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Discussion Starter #1
Hi All,

Quick question. My Frontier is a little light in the back during winter and I struggle for traction (granted, my first winter with it was with the stock Hankook tyres). Does anyone have any ideas/solutions to get some weight into the load bed?

I have been told cinder blocks etc. but I am not keen having then banging about all winter (even with the Uni Trak system trying to tie them down) and then having to store them come spring.

I was thinking 5 or 6 20KG bags of water softener salt tied down in the bed andf then I can use them in spring/summer/fall and just replace in winter.

Any other ideas?

Cheers

Andrew
 

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I live in the St.Louis area and sand bags are the most popular around here. I plan on throwing a couple in mine this winter. I noticed on wet roads it tends to slide a little easy so I'd already made up my mind about the bags. I agree with you about the cinder block method.

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Thanks for the reply. My issue with the sand bags is the same as the cinder blocks. What do I do with the sand come spring? :) At least i can use the water softener salt. I am just wondering is anybody has a soft bag filled with water solution that will freeze over winter, thaw is spring, drain the water out and fold up the bag perhaps?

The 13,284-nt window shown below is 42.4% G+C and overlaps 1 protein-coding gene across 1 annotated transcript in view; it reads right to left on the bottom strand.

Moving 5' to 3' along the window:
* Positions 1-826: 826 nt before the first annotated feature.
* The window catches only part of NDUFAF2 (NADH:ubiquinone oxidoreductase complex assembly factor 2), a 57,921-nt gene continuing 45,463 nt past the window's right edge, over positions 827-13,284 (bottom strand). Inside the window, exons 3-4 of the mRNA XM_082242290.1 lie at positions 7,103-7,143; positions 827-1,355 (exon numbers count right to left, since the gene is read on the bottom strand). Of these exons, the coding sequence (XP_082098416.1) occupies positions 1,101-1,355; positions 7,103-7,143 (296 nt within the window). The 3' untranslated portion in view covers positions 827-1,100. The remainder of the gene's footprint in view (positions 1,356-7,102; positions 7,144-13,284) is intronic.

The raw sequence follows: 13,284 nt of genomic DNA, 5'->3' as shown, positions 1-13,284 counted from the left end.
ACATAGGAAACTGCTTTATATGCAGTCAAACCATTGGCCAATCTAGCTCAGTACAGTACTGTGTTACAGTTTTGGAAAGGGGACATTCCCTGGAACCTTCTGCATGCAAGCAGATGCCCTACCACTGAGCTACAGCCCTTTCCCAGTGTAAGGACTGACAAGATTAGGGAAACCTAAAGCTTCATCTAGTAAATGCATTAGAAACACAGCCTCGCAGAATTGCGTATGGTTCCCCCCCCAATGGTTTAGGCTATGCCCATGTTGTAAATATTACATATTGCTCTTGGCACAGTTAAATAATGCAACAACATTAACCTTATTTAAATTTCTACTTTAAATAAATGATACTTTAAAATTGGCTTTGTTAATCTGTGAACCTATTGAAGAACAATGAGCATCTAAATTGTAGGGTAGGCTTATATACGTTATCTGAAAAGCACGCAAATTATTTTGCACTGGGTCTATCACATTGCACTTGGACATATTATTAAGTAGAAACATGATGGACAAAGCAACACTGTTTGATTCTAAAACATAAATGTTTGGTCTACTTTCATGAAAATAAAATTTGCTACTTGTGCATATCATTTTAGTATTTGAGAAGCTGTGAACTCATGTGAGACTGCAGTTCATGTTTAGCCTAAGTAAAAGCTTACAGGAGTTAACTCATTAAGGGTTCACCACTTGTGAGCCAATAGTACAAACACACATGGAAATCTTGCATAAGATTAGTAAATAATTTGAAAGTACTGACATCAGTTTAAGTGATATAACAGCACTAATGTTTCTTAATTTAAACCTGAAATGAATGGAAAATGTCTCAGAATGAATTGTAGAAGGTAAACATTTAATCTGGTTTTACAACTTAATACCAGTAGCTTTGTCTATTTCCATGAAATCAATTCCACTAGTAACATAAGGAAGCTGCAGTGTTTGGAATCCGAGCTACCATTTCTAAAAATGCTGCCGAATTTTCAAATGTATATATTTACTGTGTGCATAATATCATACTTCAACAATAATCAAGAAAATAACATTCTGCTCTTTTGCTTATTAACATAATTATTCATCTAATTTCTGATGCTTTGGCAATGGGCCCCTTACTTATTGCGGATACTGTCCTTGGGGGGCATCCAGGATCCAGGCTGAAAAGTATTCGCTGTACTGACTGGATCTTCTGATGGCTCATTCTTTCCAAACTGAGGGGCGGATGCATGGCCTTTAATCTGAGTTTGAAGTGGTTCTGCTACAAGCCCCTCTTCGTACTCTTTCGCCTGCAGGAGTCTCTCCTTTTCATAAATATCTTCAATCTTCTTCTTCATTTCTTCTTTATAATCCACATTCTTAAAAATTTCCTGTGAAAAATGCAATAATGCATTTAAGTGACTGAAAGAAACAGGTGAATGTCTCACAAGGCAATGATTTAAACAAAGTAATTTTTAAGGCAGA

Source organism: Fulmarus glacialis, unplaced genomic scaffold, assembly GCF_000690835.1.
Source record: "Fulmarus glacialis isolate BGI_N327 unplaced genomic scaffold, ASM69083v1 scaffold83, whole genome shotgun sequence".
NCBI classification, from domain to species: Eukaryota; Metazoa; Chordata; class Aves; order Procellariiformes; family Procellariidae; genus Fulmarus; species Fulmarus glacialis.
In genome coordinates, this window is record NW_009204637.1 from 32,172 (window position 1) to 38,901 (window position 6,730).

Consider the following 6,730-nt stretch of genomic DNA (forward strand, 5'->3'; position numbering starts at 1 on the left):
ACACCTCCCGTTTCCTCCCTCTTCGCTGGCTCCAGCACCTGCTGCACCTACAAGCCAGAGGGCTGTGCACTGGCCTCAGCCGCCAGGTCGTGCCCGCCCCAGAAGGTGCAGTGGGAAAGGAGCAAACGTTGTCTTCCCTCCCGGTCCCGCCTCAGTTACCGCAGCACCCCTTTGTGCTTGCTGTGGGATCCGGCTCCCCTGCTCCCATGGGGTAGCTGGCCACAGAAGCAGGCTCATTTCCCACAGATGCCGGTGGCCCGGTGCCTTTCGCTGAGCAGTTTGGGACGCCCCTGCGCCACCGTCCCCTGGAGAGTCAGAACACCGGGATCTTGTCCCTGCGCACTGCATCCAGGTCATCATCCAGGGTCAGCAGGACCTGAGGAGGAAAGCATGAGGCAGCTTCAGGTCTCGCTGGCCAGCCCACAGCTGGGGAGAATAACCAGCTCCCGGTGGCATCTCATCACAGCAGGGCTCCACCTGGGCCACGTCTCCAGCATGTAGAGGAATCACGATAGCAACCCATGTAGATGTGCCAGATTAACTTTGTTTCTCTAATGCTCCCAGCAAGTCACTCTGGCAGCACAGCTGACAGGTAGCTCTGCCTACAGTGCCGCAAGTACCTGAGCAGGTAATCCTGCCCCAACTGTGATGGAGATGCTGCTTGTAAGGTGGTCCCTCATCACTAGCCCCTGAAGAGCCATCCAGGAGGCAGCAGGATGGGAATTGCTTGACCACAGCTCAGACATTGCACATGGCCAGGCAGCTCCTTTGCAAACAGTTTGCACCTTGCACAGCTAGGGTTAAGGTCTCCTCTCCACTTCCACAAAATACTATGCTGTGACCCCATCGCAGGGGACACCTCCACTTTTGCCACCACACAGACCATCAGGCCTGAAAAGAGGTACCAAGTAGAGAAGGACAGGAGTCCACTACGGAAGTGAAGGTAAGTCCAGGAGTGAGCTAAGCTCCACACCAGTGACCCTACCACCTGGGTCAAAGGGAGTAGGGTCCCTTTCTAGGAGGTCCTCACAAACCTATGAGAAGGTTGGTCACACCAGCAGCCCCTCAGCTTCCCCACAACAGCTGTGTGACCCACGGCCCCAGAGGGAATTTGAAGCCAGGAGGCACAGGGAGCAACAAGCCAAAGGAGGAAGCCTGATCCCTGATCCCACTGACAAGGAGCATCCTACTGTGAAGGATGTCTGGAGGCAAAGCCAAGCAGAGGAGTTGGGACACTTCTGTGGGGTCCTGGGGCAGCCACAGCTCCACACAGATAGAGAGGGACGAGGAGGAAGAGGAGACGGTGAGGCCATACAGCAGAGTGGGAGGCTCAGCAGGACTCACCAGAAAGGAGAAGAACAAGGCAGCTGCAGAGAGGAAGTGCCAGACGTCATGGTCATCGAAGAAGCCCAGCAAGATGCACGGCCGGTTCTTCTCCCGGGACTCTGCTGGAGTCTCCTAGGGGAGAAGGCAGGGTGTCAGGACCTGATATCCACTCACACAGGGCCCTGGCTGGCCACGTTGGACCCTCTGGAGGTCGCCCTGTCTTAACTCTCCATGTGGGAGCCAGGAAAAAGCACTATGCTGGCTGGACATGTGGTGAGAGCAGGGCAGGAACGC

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I get by fine without added weight in the bed, although I do have a cap (added weight). To me, it's all about the tires. You really need a winter tire, or an off-road oriented tire with a winter rating.

Vic
 

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Hankook Dyna Pro ATM did very well for me on last Frontier. Do you have the H/T's from the factory? You can use sand bags, I'd stay away from salt as if it leaks at all you're inviting corrosion from it.
They make a water bag with chamber dividers to keep it from moving around, in the spring you drain it and fold it for the off season.

Clint
 

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I store my bags in the garage. I won't go overboard with a lot of them.. Some say yeah throw it in 4wd but that doesn't help with sliding. Hence the people you see on the side of the road in an ice storm that think because they have 4wd, they don't need to be cautious.

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I didn't say they would, but a heavier load in the back does help with traction. Of course, I've got Nitto All Terrains, so I could always test it out without bags. I dunno. Maybe you're right.

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it does help for sure, agreed.


with my driving style and what i do, it just doesnt make much sense for me to spend time and money adding weight to the bed.
 

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it does help for sure, agreed.


with my driving style and what i do, it just doesnt make much sense for me to spend time and money adding weight to the bed.
It will probably make my gas mileage worse also. I'm just gonna try it one time to see how it does. I do have some stuff on mine to make it a bit heavier than a regular SV model anyway.